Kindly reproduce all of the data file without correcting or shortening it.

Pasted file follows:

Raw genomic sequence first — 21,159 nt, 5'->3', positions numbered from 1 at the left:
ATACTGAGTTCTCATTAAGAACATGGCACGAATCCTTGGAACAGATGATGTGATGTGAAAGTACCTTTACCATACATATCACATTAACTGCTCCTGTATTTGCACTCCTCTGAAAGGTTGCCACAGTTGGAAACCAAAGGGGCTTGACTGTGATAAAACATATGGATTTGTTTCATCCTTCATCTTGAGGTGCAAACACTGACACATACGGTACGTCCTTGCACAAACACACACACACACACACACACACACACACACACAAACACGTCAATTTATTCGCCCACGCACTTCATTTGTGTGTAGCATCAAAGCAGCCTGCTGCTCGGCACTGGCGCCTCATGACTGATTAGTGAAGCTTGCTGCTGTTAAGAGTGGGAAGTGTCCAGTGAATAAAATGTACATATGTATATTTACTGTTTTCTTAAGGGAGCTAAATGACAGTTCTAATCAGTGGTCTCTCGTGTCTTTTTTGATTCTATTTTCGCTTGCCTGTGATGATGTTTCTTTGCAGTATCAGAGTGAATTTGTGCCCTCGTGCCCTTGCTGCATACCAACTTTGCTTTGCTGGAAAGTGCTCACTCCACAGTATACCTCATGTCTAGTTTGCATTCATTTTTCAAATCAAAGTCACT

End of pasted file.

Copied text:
Raw genomic sequence first — 21,159 nt, 5'->3', positions numbered from 1 at the left:
ATACTGAGTTCTCATTAAGAACATGGCACGAATCCTTGGAACAGATGATGTGATGTGAAAGTACCTTTACCATACATATCACATTAACTGCTCCTGTATTTGCACTCCTCTGAAAGGTTGCCACAGTTGGAAACCAAAGGGGCTTGACTGTGATAAAACATATGGATTTGTTTCATCCTTCATCTTGAGGTGCAAACACTGACACATACGGTACGTCCTTGCACAAACACACACACACACACACACACACACACACACACAAACACGTCAATTTATTCGCCCACGCACTTCATTTGTGTGTAGCATCAAAGCAGCCTGCTGCTCGGCACTGGCGCCTCATGACTGATTAGTGAAGCTTGCTGCTGTTAAGAGTGGGAAGTGTCCAGTGAATAAAATGTACATATGTATATTTACTGTTTTCTTAAGGGAGCTAAATGACAGTTCTAATCAGTGGTCTCTCGTGTCTTTTTTGATTCTATTTTCGCTTGCCTGTGATGATGTTTCTTTGCAGTATCAGAGTGAATTTGTGCCCTCGTGCCCTTGCTGCATACCAACTTTGCTTTGCTGGAAAGTGCTCACTCCACAGTATACCTCATGTCTAGTTTGCATTCATTTTTCAAATCAAAGTCACT